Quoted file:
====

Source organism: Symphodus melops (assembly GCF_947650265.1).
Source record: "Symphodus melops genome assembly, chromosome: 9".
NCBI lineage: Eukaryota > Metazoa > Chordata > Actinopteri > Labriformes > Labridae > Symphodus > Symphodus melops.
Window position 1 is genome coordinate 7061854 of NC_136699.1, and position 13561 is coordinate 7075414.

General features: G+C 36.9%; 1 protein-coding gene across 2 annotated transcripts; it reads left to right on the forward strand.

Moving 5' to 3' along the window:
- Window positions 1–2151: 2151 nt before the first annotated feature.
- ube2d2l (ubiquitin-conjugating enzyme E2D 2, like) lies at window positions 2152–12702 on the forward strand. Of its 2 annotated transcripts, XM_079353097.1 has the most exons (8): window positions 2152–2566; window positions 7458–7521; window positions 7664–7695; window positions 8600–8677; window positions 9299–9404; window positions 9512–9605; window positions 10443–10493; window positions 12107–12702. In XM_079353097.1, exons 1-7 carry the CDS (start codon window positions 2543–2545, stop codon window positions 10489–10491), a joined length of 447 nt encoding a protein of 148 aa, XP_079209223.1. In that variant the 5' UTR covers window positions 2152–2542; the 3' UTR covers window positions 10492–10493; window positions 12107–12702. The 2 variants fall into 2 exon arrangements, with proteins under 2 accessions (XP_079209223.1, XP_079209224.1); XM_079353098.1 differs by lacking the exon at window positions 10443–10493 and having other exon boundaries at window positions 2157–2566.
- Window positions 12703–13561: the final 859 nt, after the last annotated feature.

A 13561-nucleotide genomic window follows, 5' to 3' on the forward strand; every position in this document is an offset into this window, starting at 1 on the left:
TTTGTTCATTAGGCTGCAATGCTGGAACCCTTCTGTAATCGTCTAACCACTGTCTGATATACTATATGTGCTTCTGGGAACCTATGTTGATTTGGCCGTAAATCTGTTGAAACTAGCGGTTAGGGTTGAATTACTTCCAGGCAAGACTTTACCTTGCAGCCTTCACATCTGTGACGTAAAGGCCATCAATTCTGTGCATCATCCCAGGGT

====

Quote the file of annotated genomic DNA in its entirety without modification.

Source organism: Symphodus melops (assembly GCF_947650265.1).
Source record: "Symphodus melops genome assembly, chromosome: 9".
NCBI lineage: Eukaryota > Metazoa > Chordata > Actinopteri > Labriformes > Labridae > Symphodus > Symphodus melops.
Window position 1 is genome coordinate 7061854 of NC_136699.1, and position 13561 is coordinate 7075414.

General features: G+C 36.9%; 1 protein-coding gene across 2 annotated transcripts; it reads left to right on the forward strand.

Moving 5' to 3' along the window:
- Window positions 1–2151: 2151 nt before the first annotated feature.
- ube2d2l (ubiquitin-conjugating enzyme E2D 2, like) lies at window positions 2152–12702 on the forward strand. Of its 2 annotated transcripts, XM_079353097.1 has the most exons (8): window positions 2152–2566; window positions 7458–7521; window positions 7664–7695; window positions 8600–8677; window positions 9299–9404; window positions 9512–9605; window positions 10443–10493; window positions 12107–12702. In XM_079353097.1, exons 1-7 carry the CDS (start codon window positions 2543–2545, stop codon window positions 10489–10491), a joined length of 447 nt encoding a protein of 148 aa, XP_079209223.1. In that variant the 5' UTR covers window positions 2152–2542; the 3' UTR covers window positions 10492–10493; window positions 12107–12702. The 2 variants fall into 2 exon arrangements, with proteins under 2 accessions (XP_079209223.1, XP_079209224.1); XM_079353098.1 differs by lacking the exon at window positions 10443–10493 and having other exon boundaries at window positions 2157–2566.
- Window positions 12703–13561: the final 859 nt, after the last annotated feature.

A 13561-nucleotide genomic window follows, 5' to 3' on the forward strand; every position in this document is an offset into this window, starting at 1 on the left:
TTTGTTCATTAGGCTGCAATGCTGGAACCCTTCTGTAATCGTCTAACCACTGTCTGATATACTATATGTGCTTCTGGGAACCTATGTTGATTTGGCCGTAAATCTGTTGAAACTAGCGGTTAGGGTTGAATTACTTCCAGGCAAGACTTTACCTTGCAGCCTTCACATCTGTGACGTAAAGGCCATCAATTCTGTGCATCATCCCAGGGT